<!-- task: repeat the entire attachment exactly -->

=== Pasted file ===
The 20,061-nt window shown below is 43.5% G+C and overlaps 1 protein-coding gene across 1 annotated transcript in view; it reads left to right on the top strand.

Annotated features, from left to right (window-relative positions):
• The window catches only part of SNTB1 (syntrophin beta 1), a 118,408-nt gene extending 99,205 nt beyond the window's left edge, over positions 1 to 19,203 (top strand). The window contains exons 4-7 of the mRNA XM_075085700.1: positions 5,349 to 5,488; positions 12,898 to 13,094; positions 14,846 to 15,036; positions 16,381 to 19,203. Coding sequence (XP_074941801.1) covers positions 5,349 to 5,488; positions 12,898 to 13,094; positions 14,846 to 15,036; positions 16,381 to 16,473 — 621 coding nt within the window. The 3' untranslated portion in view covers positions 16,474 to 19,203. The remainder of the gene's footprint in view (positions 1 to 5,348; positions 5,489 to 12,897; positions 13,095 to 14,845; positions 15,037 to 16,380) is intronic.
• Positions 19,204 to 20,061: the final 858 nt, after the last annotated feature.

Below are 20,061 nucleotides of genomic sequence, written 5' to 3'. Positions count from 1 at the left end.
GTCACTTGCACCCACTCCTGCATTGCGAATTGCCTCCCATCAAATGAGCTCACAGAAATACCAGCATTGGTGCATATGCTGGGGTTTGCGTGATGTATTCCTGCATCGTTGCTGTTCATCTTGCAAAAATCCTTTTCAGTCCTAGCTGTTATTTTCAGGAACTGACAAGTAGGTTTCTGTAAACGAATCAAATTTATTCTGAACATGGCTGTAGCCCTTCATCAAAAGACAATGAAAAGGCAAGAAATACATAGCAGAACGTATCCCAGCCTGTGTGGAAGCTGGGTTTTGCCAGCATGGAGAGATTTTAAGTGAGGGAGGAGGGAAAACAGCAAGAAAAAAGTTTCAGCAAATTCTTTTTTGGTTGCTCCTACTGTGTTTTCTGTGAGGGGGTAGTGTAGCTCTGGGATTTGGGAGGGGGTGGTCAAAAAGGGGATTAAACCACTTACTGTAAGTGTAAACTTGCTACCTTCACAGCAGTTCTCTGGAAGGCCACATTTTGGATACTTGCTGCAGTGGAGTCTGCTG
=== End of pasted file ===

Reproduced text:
The 20,061-nt window shown below is 43.5% G+C and overlaps 1 protein-coding gene across 1 annotated transcript in view; it reads left to right on the top strand.

Annotated features, from left to right (window-relative positions):
• The window catches only part of SNTB1 (syntrophin beta 1), a 118,408-nt gene extending 99,205 nt beyond the window's left edge, over positions 1 to 19,203 (top strand). The window contains exons 4-7 of the mRNA XM_075085700.1: positions 5,349 to 5,488; positions 12,898 to 13,094; positions 14,846 to 15,036; positions 16,381 to 19,203. Coding sequence (XP_074941801.1) covers positions 5,349 to 5,488; positions 12,898 to 13,094; positions 14,846 to 15,036; positions 16,381 to 16,473 — 621 coding nt within the window. The 3' untranslated portion in view covers positions 16,474 to 19,203. The remainder of the gene's footprint in view (positions 1 to 5,348; positions 5,489 to 12,897; positions 13,095 to 14,845; positions 15,037 to 16,380) is intronic.
• Positions 19,204 to 20,061: the final 858 nt, after the last annotated feature.

Below are 20,061 nucleotides of genomic sequence, written 5' to 3'. Positions count from 1 at the left end.
GTCACTTGCACCCACTCCTGCATTGCGAATTGCCTCCCATCAAATGAGCTCACAGAAATACCAGCATTGGTGCATATGCTGGGGTTTGCGTGATGTATTCCTGCATCGTTGCTGTTCATCTTGCAAAAATCCTTTTCAGTCCTAGCTGTTATTTTCAGGAACTGACAAGTAGGTTTCTGTAAACGAATCAAATTTATTCTGAACATGGCTGTAGCCCTTCATCAAAAGACAATGAAAAGGCAAGAAATACATAGCAGAACGTATCCCAGCCTGTGTGGAAGCTGGGTTTTGCCAGCATGGAGAGATTTTAAGTGAGGGAGGAGGGAAAACAGCAAGAAAAAAGTTTCAGCAAATTCTTTTTTGGTTGCTCCTACTGTGTTTTCTGTGAGGGGGTAGTGTAGCTCTGGGATTTGGGAGGGGGTGGTCAAAAAGGGGATTAAACCACTTACTGTAAGTGTAAACTTGCTACCTTCACAGCAGTTCTCTGGAAGGCCACATTTTGGATACTTGCTGCAGTGGAGTCTGCTG